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  • Spartacus

    Spartacus

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    Great Hollywood epic with Russell Metty's Sirkian composition in full bloom and occasional camera flourishes that presage the Kubrickian idiolect we come to recognize as singular post-1968. Peter Ustinov is downright incredible--every flinch, stutter, and mutter has the weight of inevitability. He even outshines Mr. Olivier at times. A memorable and transporting 3 hours!

  • The Pawnshop

    The Pawnshop

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    A hilarious and coherent tapestry of gags around one location ...an intense 26 mins.

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  • ClΓ©o from 5 to 7

    ClΓ©o from 5 to 7

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    Last year i spent a month living in Place d'Italie w/ my partner so whenever the characters took the bus somewhere we both (she, rewatching for the millionth time, and I for only the second) had minor freakouts recognizing the parks / street names. It's hard to imagine Nouvelle Vague without the expressive visual techniques and labyrinthine subjectivities born and rendered here (in 1962!). Varda's best movies have a life of their own. Watching ClΓ©o, that life, more than half a century later, still burns with undeniable brightness.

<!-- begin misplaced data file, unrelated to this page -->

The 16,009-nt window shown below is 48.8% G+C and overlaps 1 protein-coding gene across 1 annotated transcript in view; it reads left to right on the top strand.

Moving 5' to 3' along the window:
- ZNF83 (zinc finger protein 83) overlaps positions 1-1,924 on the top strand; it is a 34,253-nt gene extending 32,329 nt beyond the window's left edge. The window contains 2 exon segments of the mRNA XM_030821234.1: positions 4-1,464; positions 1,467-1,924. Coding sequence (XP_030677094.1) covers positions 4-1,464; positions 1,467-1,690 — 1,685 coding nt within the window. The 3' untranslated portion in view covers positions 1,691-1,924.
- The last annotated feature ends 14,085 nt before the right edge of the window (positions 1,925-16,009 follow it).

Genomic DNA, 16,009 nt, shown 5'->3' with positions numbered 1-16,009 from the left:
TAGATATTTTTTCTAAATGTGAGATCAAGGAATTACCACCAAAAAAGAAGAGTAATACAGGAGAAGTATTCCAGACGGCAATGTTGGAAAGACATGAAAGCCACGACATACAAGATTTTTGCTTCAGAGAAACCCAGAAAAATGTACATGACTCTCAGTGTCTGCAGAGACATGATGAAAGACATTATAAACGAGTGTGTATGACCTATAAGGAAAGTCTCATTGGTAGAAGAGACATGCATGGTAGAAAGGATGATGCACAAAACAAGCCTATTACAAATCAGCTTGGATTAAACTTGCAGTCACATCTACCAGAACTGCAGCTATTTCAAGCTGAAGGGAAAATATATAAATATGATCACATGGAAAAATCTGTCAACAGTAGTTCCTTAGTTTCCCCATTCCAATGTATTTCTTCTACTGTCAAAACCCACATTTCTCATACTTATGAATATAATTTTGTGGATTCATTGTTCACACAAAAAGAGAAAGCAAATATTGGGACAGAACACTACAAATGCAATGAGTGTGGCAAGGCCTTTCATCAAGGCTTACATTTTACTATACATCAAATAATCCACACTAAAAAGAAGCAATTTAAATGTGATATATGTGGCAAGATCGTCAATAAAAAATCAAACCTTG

• Nosferatu the Vampyre

    Nosferatu the Vampyre

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    I'll be proud and cocksure: this is one of the best horror films of all time. The acting is far better than in Murnau's Nosferatu, even though it is largely still "physical" instead of verbal (residue of silent film inspiration), and thanks to copyright bullshit expiring Herzog could use the actual character names from Bram Stoker's book. Isabelle Adjani's Lucy is relentlessly disarming; Kinski is in the pocket; Bruno Ganz is perfectly wild eyed.

    From the opening minutes this is…